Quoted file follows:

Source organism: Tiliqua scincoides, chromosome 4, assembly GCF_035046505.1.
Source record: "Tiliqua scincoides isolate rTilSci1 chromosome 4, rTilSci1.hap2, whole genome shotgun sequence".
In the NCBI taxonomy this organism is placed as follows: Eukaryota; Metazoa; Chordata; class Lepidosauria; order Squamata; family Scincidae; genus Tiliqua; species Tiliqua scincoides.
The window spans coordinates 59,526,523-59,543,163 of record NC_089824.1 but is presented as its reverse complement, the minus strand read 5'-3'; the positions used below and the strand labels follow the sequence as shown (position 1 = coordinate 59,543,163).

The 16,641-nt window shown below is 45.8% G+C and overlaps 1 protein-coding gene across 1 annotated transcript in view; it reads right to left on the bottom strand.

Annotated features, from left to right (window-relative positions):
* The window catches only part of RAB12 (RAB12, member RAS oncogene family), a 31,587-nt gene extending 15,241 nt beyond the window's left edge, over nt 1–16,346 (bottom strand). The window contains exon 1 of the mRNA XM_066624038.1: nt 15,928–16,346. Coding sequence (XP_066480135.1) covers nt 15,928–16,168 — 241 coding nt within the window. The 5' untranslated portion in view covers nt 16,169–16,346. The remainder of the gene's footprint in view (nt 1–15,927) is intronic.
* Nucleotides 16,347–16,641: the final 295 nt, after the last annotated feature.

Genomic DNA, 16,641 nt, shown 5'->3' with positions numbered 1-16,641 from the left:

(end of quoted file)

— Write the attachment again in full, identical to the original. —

Source organism: Tiliqua scincoides, chromosome 4, assembly GCF_035046505.1.
Source record: "Tiliqua scincoides isolate rTilSci1 chromosome 4, rTilSci1.hap2, whole genome shotgun sequence".
In the NCBI taxonomy this organism is placed as follows: Eukaryota; Metazoa; Chordata; class Lepidosauria; order Squamata; family Scincidae; genus Tiliqua; species Tiliqua scincoides.
The window spans coordinates 59,526,523-59,543,163 of record NC_089824.1 but is presented as its reverse complement, the minus strand read 5'-3'; the positions used below and the strand labels follow the sequence as shown (position 1 = coordinate 59,543,163).

The 16,641-nt window shown below is 45.8% G+C and overlaps 1 protein-coding gene across 1 annotated transcript in view; it reads right to left on the bottom strand.

Annotated features, from left to right (window-relative positions):
* The window catches only part of RAB12 (RAB12, member RAS oncogene family), a 31,587-nt gene extending 15,241 nt beyond the window's left edge, over nt 1–16,346 (bottom strand). The window contains exon 1 of the mRNA XM_066624038.1: nt 15,928–16,346. Coding sequence (XP_066480135.1) covers nt 15,928–16,168 — 241 coding nt within the window. The 5' untranslated portion in view covers nt 16,169–16,346. The remainder of the gene's footprint in view (nt 1–15,927) is intronic.
* Nucleotides 16,347–16,641: the final 295 nt, after the last annotated feature.

Genomic DNA, 16,641 nt, shown 5'->3' with positions numbered 1-16,641 from the left: